Global Service Scholar: Jonathan Lee
Country: Cambodia

Waking up in in Siem Reap is always a journey. A sense of dread seeps in as I look to my alarm blinking 6:30 a.m., but the feeling is soon replaced by a groggy excitement to once again meet with passionate teachers and (sometimes) passionate students. After a quick routine of brushing my teeth, dressing for success, and choking on mosquito repellant, I head downstairs for a quick breakfast (lime and honey pancake and a mango shake) with my two roommates. Once finished with breakfast, we brave the cacophony of smells, noises, and bumps during the fifteen-minute tuk-tuk ride, four people to a tuk-tuk, to our worksite at Treak Community Center.

During my cohort’s first week at the Centre, we began the days with a few hours of manual labor from 8 a.m. to 11 a.m. Arranged in a circle with small, brightly colored chairs, we sit and cut unrecyclable plastic bags that will serve as a fiber for cement bricks created by Treak. Once enough plastic has been cut, we set aside the scraps and begin the arduous process of mixing cement with shovels and buckets. The mixing process requires only a few minutes of diligent mixing, but it feels like a lifetime to my underused forearms.

Once we had a sizable mountain of cement, it could be divided into separate buckets that would be used to fill individual brick molds. We created bricks for the first two mornings in Cambodia, and afterwards, we used them to help a family construct a bathroom. A few of us dug holes in the ground, which served as a septic tank, and the others cemented bricks to form the outside bathroom structure. Unfortunately, because of the copious rainfall, we were not able to finish building the toilet. For the rest of the first week, we spent our mornings forming bricks.

During weeks two and three, we spent our mornings working on our educational specializations at the community center. I was placed in the General Studies group where the teachers tasked me with creating lesson plans teaching Force (Push and Pull) and Light to primary aged students. For the two weeks, I spent the first three hours of each day itemizing supplies in the school relating to science, drawing from established lesson plans from other elementary school and home-schooling systems, and discussing with teachers the plausibility of various created lesson plans. After a plethora of discussion and revision, the teachers and I have agreed on two months of curriculum that will be implemented in their following year of instruction.

From 11 a.m. to 1 p.m., it’s break time. After a hard morning of work, we have two hours to eat and rest before the afternoon session begins. Usually, a few of the cohort and I will walk about 20 minutes to the local market where we indulge in local street meats and delicious sugar cane juice. Generally, we eventually make our way to the same restaurant where the owners now greet us with smiles and gesturing hands to a well-situated table. After we finish our delicious meals, we pray that we have enough time to take a quick nap and rest as we walk or take a tuk-tuk back to the community center.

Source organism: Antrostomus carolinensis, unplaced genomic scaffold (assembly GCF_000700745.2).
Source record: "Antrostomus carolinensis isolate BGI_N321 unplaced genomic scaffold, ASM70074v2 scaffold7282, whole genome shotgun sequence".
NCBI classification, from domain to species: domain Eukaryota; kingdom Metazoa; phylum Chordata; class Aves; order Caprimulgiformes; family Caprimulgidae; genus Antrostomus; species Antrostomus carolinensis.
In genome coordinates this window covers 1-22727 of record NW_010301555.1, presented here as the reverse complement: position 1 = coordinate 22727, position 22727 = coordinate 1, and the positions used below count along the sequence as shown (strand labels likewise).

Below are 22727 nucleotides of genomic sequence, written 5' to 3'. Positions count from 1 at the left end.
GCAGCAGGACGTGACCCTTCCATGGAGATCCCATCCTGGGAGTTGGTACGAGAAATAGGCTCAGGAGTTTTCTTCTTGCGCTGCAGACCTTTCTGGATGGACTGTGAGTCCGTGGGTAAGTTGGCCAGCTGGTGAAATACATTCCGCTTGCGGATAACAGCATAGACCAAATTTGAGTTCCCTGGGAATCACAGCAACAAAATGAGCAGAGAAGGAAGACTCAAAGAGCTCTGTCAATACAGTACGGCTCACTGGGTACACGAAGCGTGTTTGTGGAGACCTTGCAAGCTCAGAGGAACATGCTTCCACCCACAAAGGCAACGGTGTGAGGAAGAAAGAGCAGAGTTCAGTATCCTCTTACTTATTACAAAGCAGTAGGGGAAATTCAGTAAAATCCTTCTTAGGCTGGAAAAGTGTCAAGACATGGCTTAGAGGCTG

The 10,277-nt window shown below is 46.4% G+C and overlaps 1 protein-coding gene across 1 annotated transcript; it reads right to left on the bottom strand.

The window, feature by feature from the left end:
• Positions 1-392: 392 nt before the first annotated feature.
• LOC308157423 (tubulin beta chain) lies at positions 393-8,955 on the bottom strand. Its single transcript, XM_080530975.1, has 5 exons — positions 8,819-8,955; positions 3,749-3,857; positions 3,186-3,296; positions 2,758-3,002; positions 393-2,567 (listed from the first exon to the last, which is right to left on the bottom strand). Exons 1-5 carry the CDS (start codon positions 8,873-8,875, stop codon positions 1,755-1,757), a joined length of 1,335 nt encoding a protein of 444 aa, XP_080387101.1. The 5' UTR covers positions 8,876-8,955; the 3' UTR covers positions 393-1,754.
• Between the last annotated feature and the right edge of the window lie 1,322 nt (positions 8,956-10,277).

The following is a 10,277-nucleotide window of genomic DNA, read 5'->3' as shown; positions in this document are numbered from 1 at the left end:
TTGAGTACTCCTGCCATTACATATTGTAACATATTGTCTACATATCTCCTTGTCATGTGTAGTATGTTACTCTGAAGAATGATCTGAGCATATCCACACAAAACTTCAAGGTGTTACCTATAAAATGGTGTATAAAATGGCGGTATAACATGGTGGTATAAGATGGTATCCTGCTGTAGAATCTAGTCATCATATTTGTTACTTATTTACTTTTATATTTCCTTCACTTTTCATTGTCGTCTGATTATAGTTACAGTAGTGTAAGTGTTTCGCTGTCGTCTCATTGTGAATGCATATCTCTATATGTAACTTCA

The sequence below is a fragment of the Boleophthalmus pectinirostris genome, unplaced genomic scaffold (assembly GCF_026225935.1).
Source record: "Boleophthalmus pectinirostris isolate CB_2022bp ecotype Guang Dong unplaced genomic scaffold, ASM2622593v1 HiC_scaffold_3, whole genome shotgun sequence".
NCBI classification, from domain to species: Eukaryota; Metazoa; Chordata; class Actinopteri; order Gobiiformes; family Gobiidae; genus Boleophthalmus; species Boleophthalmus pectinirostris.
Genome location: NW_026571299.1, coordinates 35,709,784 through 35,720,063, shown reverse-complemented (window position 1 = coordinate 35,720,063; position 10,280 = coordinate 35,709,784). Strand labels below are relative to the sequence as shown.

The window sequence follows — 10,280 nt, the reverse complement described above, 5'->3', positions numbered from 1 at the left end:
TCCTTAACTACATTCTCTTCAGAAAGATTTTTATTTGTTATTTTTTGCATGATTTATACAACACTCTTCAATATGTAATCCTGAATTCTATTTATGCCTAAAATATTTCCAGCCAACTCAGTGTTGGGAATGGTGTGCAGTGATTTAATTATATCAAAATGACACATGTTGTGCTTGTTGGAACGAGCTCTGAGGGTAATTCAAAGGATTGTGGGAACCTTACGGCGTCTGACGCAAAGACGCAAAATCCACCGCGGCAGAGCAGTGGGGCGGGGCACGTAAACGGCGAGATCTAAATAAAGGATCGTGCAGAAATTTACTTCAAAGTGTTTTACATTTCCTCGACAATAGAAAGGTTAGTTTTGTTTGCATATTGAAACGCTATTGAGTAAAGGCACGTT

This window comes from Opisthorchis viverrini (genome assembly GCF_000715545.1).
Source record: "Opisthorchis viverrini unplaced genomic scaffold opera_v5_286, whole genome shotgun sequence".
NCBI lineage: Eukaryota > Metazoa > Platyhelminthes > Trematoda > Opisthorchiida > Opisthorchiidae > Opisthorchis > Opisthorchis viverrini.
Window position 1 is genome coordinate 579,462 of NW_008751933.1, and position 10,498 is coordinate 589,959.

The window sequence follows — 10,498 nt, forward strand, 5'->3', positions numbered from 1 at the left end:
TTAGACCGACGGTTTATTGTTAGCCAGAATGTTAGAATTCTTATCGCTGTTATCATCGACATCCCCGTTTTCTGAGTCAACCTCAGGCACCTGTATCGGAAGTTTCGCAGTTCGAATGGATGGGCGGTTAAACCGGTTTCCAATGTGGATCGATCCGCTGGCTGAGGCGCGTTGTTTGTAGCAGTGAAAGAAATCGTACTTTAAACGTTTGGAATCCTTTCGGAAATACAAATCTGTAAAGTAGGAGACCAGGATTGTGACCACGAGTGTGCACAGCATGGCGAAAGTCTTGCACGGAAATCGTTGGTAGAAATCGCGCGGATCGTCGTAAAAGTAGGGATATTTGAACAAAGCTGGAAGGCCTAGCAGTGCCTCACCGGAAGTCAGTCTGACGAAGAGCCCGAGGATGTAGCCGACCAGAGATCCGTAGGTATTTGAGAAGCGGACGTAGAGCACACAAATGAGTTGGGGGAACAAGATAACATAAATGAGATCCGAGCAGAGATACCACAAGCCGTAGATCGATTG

With the mental fortification of prayers and naps, we continue in the afternoons helping teachers in the classroom execute lessons from 1 p.m. to 4 p.m. I was placed in the library where I worked with the librarian, whom the students call Sunflower. Each class at Treak Community Center comes into the library once a week for an hour-long session where the teacher will break the students into groups and assign them to the volunteers currently working there. When the assigned students join my group, I will, depending on their age and skill, read them books or allow them to work individually while offering occasional help. When there is no class in the library, I help Sunflower search and make models of crafts that teachers can use in their own class times.

After work, the cohort receives some much needed rest. After the tuk-tuk ride back to our guesthouse from Treak, I return to the room with my two roommates where we have individual time to unwind and maybe take a quick nap before heading out to dinner.

Walking around the city at night offers just a glimpse into the rich culture of the Khmer people, but I love every second of it. Being able to eat outside amidst the hustle and bustle of people working tuk-tuks or selling wears from their shops reminds me of the common humanity that exists even in such a different country. After dinner, perhaps we’ll stop by a shop if clothes or souvenirs catch our eyes. Finally, we return home, take a shower, and prepare for the next day’s adventure.